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Ethnicity and the need for correction of biochemical and ultrasound markers of chromosomal anomalies in the first trimester: a study of Oriental, Asian and Afro-Caribbean populations




To assess whether there is a need to correct first-trimester biochemical markers (free β-hCG and pregnancy-associated plasma protein-A (PAPP-A)) or first-trimester fetal nuchal translucency thickness (NT) in different ethnic groups, when screening for Downs syndrome at 11–14 weeks of gestation.


Free β-hCG, PAPP-A and fetal NT were measured at 11–14 weeks of gestation in a group of women presenting for first-trimester screening in two OSCAR centres. The group comprised 61 219 sets of data from Caucasian women (the reference group); 4835 sets of data from South Asian women; 3450 sets of data from Oriental women and 2727 sets of data from Afro-Caribbean women. The Oriental data set was supplemented with a further 480 cases collected in Hong Kong and the Afro-Caribbean data set was supplemented with 216 cases collected from Kings College. The difference in marker values between the reference group and the other ethnic groups was compared before and after weight correction for the biochemical markers using standard statistical techniques. A correction factor for ethnic origin was applied for all three markers and the screen-positive rate before and after correction was assessed for the various groups.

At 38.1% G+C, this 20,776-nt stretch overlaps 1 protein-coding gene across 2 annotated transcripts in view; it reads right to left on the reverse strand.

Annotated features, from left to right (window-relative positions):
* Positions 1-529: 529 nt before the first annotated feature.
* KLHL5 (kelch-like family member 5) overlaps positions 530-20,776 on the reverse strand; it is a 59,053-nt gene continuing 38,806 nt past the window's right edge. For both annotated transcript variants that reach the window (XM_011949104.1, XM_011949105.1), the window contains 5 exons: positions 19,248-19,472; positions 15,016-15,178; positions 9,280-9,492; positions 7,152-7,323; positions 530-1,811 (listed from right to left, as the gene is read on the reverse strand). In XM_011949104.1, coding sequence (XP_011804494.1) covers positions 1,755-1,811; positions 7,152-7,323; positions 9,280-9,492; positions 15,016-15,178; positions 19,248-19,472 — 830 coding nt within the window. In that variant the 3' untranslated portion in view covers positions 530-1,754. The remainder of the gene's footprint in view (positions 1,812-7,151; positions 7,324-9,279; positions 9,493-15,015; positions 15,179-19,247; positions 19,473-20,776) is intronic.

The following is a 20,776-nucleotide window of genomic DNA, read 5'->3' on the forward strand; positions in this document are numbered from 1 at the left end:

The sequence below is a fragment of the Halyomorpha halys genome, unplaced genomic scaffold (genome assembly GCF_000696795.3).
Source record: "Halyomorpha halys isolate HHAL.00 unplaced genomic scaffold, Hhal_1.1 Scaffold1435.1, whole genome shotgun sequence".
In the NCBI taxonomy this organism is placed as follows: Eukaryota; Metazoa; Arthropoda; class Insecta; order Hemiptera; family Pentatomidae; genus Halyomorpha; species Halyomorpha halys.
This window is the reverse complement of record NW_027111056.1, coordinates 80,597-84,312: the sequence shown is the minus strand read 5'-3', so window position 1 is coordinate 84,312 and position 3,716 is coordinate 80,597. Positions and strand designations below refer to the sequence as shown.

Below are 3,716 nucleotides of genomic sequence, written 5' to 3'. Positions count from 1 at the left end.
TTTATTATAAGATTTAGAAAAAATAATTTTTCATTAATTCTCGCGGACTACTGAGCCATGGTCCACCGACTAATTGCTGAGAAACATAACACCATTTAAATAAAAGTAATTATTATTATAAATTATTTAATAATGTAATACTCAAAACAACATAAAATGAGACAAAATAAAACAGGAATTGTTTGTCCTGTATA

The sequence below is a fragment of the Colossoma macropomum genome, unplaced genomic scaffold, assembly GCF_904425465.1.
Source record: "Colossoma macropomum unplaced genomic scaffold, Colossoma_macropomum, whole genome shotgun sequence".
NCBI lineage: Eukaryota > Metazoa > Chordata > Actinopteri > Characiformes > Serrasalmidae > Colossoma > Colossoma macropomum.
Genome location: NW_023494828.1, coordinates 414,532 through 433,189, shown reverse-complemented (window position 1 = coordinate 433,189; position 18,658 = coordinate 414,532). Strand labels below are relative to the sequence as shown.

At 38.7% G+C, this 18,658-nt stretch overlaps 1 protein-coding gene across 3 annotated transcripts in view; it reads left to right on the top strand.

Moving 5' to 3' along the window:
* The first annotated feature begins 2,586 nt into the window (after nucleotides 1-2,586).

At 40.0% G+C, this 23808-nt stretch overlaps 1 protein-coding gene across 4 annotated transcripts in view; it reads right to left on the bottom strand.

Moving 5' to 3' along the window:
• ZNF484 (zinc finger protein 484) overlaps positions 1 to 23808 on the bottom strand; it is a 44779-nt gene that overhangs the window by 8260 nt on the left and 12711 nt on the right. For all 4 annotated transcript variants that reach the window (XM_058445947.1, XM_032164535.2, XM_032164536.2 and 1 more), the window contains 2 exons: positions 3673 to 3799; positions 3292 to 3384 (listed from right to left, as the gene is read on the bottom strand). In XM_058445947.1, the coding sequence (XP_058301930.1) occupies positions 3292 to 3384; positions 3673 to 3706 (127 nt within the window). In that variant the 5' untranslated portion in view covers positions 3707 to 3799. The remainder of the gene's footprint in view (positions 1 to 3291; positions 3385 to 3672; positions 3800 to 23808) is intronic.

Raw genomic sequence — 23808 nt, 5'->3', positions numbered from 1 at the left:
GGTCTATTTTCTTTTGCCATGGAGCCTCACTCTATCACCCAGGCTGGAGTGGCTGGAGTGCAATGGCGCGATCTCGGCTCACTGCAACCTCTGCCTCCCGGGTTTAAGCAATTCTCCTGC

After maternal weight correction, in Afro-Caribbean women, the median PAPP-A was increased by 55% and the free β-hCG increased by 11%. In south Asian women, the PAPP-A was increased by 8% and the free β-hCG decreased by 7.5%. In Oriental women, the PAPP-A was increased by 9% and the free β-hCG by 6%. For delta NT in Afro-Caribbean women, the values were 0.064 mm lower on average than in Caucasian women and for south Asian women 0.045 mm lower. The difference of −0.012 for Oriental women was not significant. Before correcting for ethnic origin, these changes resulted in the screen-positive rates being lower in the Afro-Caribbean group (3.7% vs 5.6%), the south Asian group (4.3% vs 5.6%) and Oriental group (4.9% vs 5.6%). After correction, the screen-positive rates were largely similar in the four groups.


Differences in median PAPP-A, free β-hCG and, to a lesser extent, in NT exist in Afro-Caribbean, South Asian and Oriental women. In populations where the medians and delta NT reference ranges are established in predominantly Caucasian populations, some correction for ethnicity is appropriate and can redress differences in screen-positive rates between these different groups. Copyright © 2005 John Wiley & Sons, Ltd.

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